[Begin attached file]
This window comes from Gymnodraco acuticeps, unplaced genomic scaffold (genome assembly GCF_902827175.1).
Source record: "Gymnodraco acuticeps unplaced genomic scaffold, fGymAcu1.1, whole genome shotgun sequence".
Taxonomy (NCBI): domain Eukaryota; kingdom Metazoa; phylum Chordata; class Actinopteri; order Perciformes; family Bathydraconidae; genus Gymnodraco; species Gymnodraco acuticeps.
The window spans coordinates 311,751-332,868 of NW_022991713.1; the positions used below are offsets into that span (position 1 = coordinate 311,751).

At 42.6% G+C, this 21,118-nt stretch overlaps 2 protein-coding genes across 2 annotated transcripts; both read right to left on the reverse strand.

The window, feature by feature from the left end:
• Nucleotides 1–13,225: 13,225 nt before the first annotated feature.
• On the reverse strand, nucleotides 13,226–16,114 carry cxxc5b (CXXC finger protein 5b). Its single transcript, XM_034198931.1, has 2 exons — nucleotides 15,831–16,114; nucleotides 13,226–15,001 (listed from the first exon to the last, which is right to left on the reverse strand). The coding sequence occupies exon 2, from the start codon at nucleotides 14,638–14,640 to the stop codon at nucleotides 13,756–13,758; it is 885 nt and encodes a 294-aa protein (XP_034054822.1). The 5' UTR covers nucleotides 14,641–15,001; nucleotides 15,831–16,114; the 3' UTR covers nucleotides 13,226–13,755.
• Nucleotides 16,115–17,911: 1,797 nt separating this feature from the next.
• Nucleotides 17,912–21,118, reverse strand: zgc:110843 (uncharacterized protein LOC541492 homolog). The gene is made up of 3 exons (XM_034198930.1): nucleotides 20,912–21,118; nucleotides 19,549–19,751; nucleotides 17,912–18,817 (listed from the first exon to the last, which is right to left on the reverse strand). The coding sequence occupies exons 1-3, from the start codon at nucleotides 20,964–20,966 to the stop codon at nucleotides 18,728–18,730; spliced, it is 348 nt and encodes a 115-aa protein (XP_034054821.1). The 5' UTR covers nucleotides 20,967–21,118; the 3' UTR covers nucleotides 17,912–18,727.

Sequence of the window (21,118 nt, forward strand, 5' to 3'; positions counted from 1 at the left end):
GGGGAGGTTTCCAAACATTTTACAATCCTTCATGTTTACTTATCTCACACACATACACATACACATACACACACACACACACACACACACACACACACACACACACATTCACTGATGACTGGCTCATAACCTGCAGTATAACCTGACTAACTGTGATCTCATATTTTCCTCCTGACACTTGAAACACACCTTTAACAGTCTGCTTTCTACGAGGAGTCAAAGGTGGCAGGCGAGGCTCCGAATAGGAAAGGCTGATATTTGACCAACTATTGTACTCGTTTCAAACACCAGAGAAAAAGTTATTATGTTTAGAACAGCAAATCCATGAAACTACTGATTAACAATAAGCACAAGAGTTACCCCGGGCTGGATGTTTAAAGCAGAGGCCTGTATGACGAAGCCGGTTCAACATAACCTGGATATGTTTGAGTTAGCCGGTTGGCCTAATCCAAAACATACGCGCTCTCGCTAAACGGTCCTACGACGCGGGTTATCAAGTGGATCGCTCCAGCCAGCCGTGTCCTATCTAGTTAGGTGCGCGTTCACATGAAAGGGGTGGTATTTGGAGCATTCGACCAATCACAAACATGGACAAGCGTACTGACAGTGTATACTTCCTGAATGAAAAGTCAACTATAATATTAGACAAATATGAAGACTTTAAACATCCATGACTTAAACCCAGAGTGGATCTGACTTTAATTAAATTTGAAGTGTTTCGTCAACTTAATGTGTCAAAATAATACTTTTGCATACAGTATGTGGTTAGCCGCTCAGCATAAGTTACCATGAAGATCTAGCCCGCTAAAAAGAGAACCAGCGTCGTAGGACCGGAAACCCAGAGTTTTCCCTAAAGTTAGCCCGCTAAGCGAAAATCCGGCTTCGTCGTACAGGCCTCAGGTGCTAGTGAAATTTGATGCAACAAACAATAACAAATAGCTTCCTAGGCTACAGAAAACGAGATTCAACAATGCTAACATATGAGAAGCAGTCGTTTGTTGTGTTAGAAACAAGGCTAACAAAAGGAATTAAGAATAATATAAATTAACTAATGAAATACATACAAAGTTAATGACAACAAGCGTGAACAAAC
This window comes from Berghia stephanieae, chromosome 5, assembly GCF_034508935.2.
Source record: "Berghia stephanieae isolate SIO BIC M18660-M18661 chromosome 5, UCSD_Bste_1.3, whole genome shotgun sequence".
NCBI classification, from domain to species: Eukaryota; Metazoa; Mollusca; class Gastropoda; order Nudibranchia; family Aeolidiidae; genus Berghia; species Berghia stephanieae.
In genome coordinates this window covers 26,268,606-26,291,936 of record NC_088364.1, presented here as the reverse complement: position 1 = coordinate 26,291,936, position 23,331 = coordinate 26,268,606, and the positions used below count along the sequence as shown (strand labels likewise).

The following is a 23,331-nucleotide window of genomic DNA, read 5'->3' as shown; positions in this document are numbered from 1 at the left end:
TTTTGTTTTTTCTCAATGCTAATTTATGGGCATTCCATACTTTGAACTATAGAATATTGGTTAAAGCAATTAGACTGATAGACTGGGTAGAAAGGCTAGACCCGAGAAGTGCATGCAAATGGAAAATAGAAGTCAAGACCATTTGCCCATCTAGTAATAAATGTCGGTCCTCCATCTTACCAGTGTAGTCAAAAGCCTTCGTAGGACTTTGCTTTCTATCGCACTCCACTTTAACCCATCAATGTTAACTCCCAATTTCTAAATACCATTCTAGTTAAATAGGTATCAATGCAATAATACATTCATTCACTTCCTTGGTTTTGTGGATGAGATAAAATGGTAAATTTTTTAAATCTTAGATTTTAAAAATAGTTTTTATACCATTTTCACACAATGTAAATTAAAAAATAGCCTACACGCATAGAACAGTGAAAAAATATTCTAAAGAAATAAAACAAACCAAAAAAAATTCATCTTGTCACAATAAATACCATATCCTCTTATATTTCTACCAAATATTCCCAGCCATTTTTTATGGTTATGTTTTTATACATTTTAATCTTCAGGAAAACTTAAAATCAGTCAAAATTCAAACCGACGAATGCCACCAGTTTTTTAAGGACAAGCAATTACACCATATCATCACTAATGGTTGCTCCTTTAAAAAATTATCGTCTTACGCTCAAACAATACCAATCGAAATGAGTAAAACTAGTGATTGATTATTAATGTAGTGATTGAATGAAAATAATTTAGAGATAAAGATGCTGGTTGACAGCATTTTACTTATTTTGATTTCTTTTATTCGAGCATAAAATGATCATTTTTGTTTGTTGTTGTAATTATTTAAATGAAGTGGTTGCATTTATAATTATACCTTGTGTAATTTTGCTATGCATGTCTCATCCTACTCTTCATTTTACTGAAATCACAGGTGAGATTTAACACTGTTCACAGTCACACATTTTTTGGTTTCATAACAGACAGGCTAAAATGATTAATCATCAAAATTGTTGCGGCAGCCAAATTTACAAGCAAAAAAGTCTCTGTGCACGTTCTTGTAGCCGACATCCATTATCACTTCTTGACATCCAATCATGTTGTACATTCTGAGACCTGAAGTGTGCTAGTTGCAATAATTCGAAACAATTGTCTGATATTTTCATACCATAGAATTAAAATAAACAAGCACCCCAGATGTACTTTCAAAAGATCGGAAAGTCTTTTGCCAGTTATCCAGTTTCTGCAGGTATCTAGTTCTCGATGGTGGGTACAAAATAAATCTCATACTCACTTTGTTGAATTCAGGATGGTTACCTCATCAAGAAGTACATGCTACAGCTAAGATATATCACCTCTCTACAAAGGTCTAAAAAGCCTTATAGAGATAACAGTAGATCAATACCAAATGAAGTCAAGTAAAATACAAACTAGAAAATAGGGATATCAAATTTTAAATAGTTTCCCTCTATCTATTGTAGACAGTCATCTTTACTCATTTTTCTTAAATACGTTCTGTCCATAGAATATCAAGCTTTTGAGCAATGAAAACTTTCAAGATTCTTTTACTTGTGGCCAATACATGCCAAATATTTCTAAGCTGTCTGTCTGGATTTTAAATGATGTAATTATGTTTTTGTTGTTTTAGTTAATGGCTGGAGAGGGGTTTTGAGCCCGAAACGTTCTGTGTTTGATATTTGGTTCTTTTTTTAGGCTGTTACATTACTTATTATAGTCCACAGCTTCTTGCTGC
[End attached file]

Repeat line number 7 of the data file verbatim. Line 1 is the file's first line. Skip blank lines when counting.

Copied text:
• Nucleotides 1–13,225: 13,225 nt before the first annotated feature.